Seattle Middle Schools Give New Sport A Fling -- Frisbee Program Might Be Ultimate Trend
Seattle Times Staff Reporter
Flying saucers have entered the world of interscholastic sports in Seattle.
Ultimate Frisbee debuted last weekend as a sport for Seattle School District middle schools.
"I'm pretty sure this is the first school district in North America that has a Frisbee program," said Joey Gray, president of the Northwest Ultimate Association, as she watched two teams play the seven-on-seven game at Mercer Middle School.
Using money raised by SAFE (Seattle Athletic Facilities and Education), the district has started the coed sport to expand athletic offerings to middle-school students. Girls soccer also began Saturday.
Ultimate Frisbee has the appeal of being low-cost, coed (at least two girls must be on the field for each team) and a good workout. Players call fouls, so there is no referee. Advocates say this promotes sportsmanship and saves money.
The game is similar to football or soccer in that the object is to get the disc into the end zone. The disc can be advanced only by throwing, and players must throw it within 10 seconds.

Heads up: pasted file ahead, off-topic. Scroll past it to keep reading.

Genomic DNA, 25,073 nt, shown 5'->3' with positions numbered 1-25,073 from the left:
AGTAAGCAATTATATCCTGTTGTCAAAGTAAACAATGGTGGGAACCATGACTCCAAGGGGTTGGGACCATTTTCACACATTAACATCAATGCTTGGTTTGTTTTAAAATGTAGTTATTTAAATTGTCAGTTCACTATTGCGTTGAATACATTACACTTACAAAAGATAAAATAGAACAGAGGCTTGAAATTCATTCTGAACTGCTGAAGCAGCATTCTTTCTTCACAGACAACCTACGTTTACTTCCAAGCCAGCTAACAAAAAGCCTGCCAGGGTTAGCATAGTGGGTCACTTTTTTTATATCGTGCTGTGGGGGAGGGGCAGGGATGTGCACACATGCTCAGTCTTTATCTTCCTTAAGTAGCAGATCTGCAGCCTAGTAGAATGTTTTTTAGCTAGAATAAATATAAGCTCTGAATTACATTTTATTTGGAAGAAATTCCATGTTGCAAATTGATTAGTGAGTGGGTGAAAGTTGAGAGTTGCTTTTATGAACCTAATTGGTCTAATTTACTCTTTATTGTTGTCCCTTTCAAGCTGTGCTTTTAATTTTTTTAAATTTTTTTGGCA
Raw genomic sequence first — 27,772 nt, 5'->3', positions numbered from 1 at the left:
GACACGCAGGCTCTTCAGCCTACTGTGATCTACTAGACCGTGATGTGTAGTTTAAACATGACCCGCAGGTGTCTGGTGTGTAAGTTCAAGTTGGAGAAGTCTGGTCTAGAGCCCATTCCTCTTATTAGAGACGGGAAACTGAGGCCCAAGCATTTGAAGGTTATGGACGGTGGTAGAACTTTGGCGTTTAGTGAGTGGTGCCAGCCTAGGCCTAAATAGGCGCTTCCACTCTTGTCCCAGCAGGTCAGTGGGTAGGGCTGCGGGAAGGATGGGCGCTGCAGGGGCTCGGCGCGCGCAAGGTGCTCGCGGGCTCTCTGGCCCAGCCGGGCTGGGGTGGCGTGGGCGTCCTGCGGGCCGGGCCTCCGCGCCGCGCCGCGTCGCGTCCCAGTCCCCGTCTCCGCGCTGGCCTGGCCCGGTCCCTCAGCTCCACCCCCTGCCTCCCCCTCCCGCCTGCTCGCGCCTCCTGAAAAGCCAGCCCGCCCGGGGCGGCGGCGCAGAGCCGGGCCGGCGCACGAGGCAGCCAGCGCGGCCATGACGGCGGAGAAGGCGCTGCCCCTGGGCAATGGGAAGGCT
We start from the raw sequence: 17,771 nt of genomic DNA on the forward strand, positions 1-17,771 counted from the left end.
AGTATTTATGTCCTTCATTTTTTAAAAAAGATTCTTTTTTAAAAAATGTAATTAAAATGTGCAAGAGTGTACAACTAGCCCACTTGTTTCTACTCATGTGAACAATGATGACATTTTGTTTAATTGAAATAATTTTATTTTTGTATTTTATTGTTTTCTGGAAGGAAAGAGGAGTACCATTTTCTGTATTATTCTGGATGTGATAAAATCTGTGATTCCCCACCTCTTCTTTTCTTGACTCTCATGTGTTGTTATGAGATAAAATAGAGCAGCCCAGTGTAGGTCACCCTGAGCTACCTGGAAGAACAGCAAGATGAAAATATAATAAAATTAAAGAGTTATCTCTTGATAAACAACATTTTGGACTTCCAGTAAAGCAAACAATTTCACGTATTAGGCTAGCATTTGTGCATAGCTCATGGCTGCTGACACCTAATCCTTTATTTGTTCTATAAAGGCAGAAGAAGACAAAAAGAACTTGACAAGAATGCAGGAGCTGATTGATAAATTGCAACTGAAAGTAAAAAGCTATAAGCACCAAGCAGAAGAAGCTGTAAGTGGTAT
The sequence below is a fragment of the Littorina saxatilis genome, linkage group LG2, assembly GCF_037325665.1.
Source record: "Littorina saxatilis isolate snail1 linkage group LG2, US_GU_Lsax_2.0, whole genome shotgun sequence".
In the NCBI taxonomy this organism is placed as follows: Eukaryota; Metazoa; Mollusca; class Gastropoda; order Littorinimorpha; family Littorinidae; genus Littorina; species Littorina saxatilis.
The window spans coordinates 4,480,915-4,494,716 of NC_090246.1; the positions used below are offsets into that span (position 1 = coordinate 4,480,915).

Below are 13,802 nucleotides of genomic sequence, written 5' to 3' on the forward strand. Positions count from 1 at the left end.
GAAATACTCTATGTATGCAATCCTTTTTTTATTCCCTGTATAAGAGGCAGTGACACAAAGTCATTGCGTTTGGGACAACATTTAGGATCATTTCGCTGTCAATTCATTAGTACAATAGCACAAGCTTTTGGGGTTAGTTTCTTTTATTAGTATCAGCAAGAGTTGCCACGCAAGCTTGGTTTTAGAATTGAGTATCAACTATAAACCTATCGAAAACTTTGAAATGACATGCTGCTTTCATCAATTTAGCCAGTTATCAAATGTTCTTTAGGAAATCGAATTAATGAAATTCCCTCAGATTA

The sport was invented in 1968 in a Maplewood, N.J., parking lot and was brought to Seattle in 1977 by television's Bill Nye, "The Science Guy," Gray said.
Students from Mercer, McClure and NOMS (New Options Middle School) played Saturday at Mercer. At Meadowbrook Playfield in the North End, teams from Hamilton and Eckstein played. The games were informal, and players from different schools often were on the same team.
Mercer sixth-grader Angel Lasseson had a quick answer when asked what she liked about the sport: "All of it."
Eighth-grader Mike Iese of Mercer said he liked "the teamwork."
"It's good exercise, too," he said.
Copyright (c) 1997 Seattle Times Company, All Rights Reserved.